Parting Favors: Seven Free Desserts Served at Boston Restaurants

Sometimes the sweetest part of a meal is, quite literally, priceless.

By | Boston Magazine |

They say there’s no such thing as a free lunch. They do not, however, say that about cute plates of sweet, miniature morsels sent out by a chef at the end of a meal. Called mignardises (from the French word for “precious”), these complimentary confections not only help soften the blow of getting the check, they also provide one final opportunity for the kitchen to showcase its culinary flourishes. Here, a sampling of the city’s free finales—our treat.

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Photographs by Bruce Peterson. Styling by Rowena Day/Ennis.

Bondir

These airy meringues on a stick get an herbaceous twist from the addition of angelica, a sweet, vegetal herb.

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Photographs by Bruce Peterson. Styling by Rowena Day/Ennis.

T.W. Food

Petite, almond-flour financier cakes enriched with brown butter round out a meal at this French-inflected Cambridge bistro.

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Photographs by Bruce Peterson. Styling by Rowena Day/Ennis.

Salts

Chef Gabriel Bremer sends out a mix of confections in complementary flavors that change seasonally. Shown here, clockwise from top left: passion-fruit marshmallow, dried-apricot-roasted-pumpkin-seed torrone, a raspberry macaron, and fig pâte de fruit.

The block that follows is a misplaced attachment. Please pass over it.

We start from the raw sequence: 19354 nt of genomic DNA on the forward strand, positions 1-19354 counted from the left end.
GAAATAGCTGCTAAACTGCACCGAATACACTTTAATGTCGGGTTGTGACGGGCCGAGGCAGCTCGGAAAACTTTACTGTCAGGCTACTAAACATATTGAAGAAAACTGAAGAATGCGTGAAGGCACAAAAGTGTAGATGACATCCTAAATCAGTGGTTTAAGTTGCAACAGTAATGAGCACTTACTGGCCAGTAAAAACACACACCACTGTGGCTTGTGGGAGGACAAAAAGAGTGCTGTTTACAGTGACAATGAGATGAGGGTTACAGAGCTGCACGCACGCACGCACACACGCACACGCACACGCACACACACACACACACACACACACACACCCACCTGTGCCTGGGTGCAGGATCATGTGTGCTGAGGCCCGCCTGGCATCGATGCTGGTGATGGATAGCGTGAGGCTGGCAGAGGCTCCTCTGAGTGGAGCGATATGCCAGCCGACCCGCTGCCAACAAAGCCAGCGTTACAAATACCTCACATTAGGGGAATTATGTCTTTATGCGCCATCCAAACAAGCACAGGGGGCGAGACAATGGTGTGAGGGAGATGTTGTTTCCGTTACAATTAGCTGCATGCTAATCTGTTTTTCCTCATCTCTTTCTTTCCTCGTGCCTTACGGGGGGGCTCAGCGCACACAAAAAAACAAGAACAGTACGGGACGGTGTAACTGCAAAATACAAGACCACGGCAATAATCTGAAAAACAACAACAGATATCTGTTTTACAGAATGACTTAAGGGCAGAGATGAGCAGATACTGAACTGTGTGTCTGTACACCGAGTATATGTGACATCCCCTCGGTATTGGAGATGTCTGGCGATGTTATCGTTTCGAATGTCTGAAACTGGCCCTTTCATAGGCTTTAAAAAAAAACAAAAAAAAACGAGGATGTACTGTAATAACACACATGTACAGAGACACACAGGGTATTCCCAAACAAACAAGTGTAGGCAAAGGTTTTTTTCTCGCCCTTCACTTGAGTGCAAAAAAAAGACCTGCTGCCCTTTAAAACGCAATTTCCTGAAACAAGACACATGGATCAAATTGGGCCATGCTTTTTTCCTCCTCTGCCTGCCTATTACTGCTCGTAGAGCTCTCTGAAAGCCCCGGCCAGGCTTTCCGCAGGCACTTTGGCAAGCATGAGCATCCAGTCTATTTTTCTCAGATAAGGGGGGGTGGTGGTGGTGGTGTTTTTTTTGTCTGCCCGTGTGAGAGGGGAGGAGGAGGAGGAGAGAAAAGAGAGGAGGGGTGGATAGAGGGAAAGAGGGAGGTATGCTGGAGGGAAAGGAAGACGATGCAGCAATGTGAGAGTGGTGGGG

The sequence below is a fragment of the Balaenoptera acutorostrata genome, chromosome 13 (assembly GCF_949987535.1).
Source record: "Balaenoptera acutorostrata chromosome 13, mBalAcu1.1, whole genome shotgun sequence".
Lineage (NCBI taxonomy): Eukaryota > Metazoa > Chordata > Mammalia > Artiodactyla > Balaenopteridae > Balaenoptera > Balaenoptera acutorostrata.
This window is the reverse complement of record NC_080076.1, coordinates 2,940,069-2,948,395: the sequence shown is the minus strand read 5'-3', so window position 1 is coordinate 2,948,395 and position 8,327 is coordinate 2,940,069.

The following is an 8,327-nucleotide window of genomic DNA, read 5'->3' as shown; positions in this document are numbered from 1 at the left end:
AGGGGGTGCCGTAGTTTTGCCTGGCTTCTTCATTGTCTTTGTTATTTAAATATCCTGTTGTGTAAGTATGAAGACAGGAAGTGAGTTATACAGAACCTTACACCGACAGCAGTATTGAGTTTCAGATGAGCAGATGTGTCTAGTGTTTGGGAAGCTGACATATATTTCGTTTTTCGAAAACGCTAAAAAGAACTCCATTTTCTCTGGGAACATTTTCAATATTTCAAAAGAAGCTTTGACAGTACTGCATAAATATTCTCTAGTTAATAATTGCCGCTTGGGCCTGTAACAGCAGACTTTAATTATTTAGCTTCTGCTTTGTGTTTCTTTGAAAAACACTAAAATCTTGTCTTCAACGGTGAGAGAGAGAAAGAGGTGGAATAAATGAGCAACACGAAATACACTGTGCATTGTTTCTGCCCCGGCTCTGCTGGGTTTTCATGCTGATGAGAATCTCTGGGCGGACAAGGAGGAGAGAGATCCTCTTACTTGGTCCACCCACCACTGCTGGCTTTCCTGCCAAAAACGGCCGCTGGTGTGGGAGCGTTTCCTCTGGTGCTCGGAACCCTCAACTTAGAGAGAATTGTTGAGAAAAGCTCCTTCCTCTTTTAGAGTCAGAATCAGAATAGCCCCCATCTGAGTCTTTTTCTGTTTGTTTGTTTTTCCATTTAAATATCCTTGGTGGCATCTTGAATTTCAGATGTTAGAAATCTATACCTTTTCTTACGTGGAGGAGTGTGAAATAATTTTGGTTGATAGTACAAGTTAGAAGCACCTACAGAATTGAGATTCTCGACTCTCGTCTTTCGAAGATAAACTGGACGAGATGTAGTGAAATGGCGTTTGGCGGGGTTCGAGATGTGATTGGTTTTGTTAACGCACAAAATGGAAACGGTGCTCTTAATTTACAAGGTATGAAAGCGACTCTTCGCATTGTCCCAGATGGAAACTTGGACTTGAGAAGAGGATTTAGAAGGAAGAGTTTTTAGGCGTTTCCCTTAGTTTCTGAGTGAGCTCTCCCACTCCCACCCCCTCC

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Photographs by Bruce Peterson. Styling by Rowena Day/Ennis.

Asta

In a nod to chef Alex Crabb’s fondness for bunnies, co-owner Shish Parsigian bakes up these whimsical cinnamon sable cookies, which she plates with, uh, frolicsome panache alongside a scattering of black-sesame-laced caramel corn.

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Photographs by Bruce Peterson. Styling by Rowena Day/Ennis.

Menton

These tiny macarons—in flavors like beet, pear, clove, and yuzu—are gratis, but the Lobmeyr candy dishes they arrive in cost the restaurant a whopping $353 apiece.

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Photographs by Bruce Peterson. Styling by Rowena Day/Ennis.

Deuxave

Traditional meets playful with pastry chef Jaime Davis’s mini slice of opera cake, often served with a chocolate-dipped cookie-dough “lollipop.”

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Photographs by Bruce Peterson. Styling by Rowena Day/Ennis.

Puritan & Company

As a tribute to its 1930s incarnation as a retail bake shop, the restaurant serves tiny squares of cake made from an original Puritan Cake Company recipe.